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When to sell your stocks: 5 thumb rules!

Last updated on: February 3, 2010 16:44 IST

When to sell your stocks: 5 thumb rules!

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Kumar Gautam, Outlook Money


Knowing when to sell a stock is probably the trickiest question you will face as an investor. Usually, broker reports will tell you when to buy a stock, but until there are some compelling reasons to sell, there will hardly be a follow-up on it.

The dilemma surfaces when the price of the stock sees a huge run-up over a short span of time, as has happened in the Indian stockmarkets in the last one year.

You are left unsure and unguided whether to book profits or hold on to the stock in anticipation of even greater gains.

We've been receiving queries from readers about when to sell a stock. Here, we elaborate on five time-tested thumb rules. However, it must be noted that these rules should be treated as a guide, not a strategy, because judgment will always play a crucial role.

Rule 1: Fundamental value

Every stock has a fundamental value, obtained by discounting the company's expected future earnings. To arrive at this value, you can do your own calculations, or get in touch with a reputed broker.

As a general rule, you should buy a stock below its fundamental value and sell it when its price reaches or exceeds the fundamental value. The difference between the two prices is the gain that you make.

Sounds simple, doesn't it? However, confusion could arise when you find that the stock's price has gone past its fundamental value in a very short period and the market continues to be bullish on its performance. In such a case, should you continue to hold on to the stock?

Says Ashu Madan, president, equity broking, Religare Securities: "You should get out of the stock as a matter of discipline. That is when you have to control your greed."

However, there is an exception to this rule. Some external or company-specific factors can alter a company's business prospects. In this case, you have to reassess the stock's fundamental value and the company's prospects, and act accordingly. Click NEXT to check out the other rules. . .


Photographs: Courtesy, Outlook Money
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Rule 2: History is your guide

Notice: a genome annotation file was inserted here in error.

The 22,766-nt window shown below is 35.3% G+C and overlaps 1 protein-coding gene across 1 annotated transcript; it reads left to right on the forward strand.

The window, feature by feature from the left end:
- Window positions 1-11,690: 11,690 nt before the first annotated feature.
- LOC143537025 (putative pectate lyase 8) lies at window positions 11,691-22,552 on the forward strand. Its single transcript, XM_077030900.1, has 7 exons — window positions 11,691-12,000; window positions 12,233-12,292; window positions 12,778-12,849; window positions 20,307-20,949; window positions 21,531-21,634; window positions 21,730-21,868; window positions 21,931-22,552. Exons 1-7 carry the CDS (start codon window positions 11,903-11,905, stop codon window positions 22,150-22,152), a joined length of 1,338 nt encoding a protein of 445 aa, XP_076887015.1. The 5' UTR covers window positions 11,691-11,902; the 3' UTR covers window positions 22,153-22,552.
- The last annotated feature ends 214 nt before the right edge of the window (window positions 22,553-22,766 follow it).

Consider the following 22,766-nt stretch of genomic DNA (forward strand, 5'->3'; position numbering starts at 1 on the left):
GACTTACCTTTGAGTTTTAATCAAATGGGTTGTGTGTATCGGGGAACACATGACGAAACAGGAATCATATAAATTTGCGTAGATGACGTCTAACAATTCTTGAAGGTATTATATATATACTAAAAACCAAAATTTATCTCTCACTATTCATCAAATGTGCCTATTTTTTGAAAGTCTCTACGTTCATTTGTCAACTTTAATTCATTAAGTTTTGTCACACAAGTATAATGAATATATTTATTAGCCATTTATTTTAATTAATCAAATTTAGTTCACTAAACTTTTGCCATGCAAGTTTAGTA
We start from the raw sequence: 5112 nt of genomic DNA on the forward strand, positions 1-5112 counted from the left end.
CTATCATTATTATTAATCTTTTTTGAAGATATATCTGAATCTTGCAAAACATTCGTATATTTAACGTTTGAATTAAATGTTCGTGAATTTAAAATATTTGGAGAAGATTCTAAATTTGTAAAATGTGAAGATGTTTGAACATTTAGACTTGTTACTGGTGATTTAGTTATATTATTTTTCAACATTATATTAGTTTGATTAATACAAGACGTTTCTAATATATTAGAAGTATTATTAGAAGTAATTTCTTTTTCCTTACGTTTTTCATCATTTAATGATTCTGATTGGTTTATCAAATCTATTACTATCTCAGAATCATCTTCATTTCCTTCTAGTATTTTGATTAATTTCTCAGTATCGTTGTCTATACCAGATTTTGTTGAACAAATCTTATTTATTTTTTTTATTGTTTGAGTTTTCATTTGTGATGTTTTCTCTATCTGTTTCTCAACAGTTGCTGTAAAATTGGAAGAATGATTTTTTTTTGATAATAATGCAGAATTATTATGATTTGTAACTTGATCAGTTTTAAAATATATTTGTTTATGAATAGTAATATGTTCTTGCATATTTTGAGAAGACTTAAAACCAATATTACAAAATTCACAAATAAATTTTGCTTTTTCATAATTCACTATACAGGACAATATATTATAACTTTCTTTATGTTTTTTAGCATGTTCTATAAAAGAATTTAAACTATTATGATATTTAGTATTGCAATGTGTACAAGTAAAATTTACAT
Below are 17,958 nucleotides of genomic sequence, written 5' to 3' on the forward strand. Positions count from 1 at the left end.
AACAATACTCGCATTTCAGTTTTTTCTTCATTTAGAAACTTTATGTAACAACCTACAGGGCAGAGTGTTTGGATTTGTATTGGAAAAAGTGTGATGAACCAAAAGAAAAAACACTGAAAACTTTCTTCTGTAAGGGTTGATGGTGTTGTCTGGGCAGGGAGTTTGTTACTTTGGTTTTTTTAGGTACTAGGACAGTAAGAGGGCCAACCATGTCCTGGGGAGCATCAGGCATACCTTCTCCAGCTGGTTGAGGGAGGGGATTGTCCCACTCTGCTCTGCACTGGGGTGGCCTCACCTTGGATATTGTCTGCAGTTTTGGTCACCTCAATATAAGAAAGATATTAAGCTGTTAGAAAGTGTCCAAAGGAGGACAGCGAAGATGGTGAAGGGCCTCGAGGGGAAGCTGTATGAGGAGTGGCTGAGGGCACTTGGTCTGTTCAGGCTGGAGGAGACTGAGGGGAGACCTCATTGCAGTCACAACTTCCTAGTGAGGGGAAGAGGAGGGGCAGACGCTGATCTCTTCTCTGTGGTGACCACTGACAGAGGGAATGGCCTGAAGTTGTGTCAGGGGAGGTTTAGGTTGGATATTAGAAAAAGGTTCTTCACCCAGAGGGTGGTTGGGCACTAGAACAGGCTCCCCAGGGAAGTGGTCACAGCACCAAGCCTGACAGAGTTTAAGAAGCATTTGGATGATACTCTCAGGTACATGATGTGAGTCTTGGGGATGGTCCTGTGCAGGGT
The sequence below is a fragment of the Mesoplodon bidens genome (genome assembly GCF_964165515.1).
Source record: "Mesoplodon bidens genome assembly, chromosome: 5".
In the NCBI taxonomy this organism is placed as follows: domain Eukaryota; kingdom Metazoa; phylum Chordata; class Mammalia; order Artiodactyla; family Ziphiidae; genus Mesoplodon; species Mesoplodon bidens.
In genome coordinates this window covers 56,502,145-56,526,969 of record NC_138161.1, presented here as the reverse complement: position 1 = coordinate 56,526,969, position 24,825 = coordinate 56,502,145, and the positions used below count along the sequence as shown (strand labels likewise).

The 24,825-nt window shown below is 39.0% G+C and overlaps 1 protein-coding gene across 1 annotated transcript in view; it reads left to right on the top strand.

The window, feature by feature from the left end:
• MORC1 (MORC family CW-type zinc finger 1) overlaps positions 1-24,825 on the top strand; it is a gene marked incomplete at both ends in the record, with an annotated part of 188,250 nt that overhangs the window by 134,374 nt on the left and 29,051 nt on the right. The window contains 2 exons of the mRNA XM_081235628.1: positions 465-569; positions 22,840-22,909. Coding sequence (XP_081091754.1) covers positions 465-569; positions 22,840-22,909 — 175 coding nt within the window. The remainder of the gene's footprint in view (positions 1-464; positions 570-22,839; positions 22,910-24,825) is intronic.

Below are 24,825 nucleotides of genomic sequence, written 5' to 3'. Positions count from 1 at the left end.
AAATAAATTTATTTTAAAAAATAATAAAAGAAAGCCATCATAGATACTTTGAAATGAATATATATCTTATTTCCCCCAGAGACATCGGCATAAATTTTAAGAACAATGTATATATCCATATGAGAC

Although knowing the fundamental value of a stock is core to a sell-decision, the process of calculating it can be extremely complicated. You can use an alternative way for finding the opportune time to sell a stock.

Says Gaurav Dua, research head at Mumbai-based brokerage Sharekhan: "Conservative investors can look at the average valuation [such as the price-to-earnings (PE) multiple] over the last 4-5 years."

Dua explains that the stock's earnings multiple, historically, trades in a range. Whenever it is below the low end of the range, it is a buy signal. On the other hand, if it moves over the range's high end, it indicates a sell.

Take, for instance, commercial vehicle manufacturer Ashok Leyland. In the last five years, most of the times (around 70 per cent) its PE has remained in the range of 10-20. It has traded above a PE multiple of 20 on only 15 per cent of the times. Thus, its current PE of 54 definitely signals a sell. Click NEXT to check out the other rules. . .


Photographs: Courtesy, Outlook Money
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Rule 3: Earnings yield

There is another easy way to decide when to sell a stock. Says P Phani Shekhar, fund manager at Angel Broking: "Look at the company's earnings yield. If it is less than the post-tax risk-free rate, there is no incentive in holding the stock."

Let's elaborate on it further. Earnings yield is the reciprocal of PE multiple. PE multiple means the price you pay for each rupee of the company's earnings. So, its reciprocal, earnings yield, would mean the amount that the company returns (earns) on each rupee that you paid to buy its share.